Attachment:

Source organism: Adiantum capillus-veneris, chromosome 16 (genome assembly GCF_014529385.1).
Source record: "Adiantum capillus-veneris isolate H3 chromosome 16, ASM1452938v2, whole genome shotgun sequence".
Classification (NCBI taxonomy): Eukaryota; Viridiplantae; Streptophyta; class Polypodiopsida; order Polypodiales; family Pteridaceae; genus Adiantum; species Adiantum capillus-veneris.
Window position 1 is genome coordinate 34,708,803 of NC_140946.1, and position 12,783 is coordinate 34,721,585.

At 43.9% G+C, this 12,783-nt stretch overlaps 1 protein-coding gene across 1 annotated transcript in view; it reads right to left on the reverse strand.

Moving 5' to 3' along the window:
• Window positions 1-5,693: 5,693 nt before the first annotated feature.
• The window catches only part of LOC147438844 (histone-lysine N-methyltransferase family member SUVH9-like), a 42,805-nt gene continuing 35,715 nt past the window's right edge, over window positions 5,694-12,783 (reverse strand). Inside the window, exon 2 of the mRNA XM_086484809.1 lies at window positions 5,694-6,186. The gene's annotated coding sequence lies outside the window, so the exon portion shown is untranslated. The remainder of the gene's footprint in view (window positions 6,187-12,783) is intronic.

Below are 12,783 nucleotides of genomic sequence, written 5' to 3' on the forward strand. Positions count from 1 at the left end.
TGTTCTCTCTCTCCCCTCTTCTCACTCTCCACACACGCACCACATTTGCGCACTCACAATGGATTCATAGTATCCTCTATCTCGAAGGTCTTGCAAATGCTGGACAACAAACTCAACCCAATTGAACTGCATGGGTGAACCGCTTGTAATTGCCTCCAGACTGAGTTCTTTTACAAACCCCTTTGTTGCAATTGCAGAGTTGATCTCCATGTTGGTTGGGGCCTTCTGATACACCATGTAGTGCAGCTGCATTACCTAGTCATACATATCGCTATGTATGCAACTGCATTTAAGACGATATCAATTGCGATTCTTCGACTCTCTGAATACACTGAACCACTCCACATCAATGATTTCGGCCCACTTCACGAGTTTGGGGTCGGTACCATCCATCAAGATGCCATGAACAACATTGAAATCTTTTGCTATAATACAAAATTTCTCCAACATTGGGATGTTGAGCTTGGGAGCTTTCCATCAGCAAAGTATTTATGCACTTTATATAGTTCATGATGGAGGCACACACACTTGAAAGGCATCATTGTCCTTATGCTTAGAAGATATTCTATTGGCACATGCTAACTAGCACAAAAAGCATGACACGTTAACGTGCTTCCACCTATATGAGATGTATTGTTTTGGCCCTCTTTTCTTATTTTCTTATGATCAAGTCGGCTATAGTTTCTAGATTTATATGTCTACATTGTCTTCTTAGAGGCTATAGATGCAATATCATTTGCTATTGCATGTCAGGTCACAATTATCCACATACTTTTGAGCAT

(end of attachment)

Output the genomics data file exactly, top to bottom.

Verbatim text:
Source organism: Adiantum capillus-veneris, chromosome 16 (genome assembly GCF_014529385.1).
Source record: "Adiantum capillus-veneris isolate H3 chromosome 16, ASM1452938v2, whole genome shotgun sequence".
Classification (NCBI taxonomy): Eukaryota; Viridiplantae; Streptophyta; class Polypodiopsida; order Polypodiales; family Pteridaceae; genus Adiantum; species Adiantum capillus-veneris.
Window position 1 is genome coordinate 34,708,803 of NC_140946.1, and position 12,783 is coordinate 34,721,585.

At 43.9% G+C, this 12,783-nt stretch overlaps 1 protein-coding gene across 1 annotated transcript in view; it reads right to left on the reverse strand.

Moving 5' to 3' along the window:
• Window positions 1-5,693: 5,693 nt before the first annotated feature.
• The window catches only part of LOC147438844 (histone-lysine N-methyltransferase family member SUVH9-like), a 42,805-nt gene continuing 35,715 nt past the window's right edge, over window positions 5,694-12,783 (reverse strand). Inside the window, exon 2 of the mRNA XM_086484809.1 lies at window positions 5,694-6,186. The gene's annotated coding sequence lies outside the window, so the exon portion shown is untranslated. The remainder of the gene's footprint in view (window positions 6,187-12,783) is intronic.

Below are 12,783 nucleotides of genomic sequence, written 5' to 3' on the forward strand. Positions count from 1 at the left end.
TGTTCTCTCTCTCCCCTCTTCTCACTCTCCACACACGCACCACATTTGCGCACTCACAATGGATTCATAGTATCCTCTATCTCGAAGGTCTTGCAAATGCTGGACAACAAACTCAACCCAATTGAACTGCATGGGTGAACCGCTTGTAATTGCCTCCAGACTGAGTTCTTTTACAAACCCCTTTGTTGCAATTGCAGAGTTGATCTCCATGTTGGTTGGGGCCTTCTGATACACCATGTAGTGCAGCTGCATTACCTAGTCATACATATCGCTATGTATGCAACTGCATTTAAGACGATATCAATTGCGATTCTTCGACTCTCTGAATACACTGAACCACTCCACATCAATGATTTCGGCCCACTTCACGAGTTTGGGGTCGGTACCATCCATCAAGATGCCATGAACAACATTGAAATCTTTTGCTATAATACAAAATTTCTCCAACATTGGGATGTTGAGCTTGGGAGCTTTCCATCAGCAAAGTATTTATGCACTTTATATAGTTCATGATGGAGGCACACACACTTGAAAGGCATCATTGTCCTTATGCTTAGAAGATATTCTATTGGCACATGCTAACTAGCACAAAAAGCATGACACGTTAACGTGCTTCCACCTATATGAGATGTATTGTTTTGGCCCTCTTTTCTTATTTTCTTATGATCAAGTCGGCTATAGTTTCTAGATTTATATGTCTACATTGTCTTCTTAGAGGCTATAGATGCAATATCATTTGCTATTGCATGTCAGGTCACAATTATCCACATACTTTTGAGCAT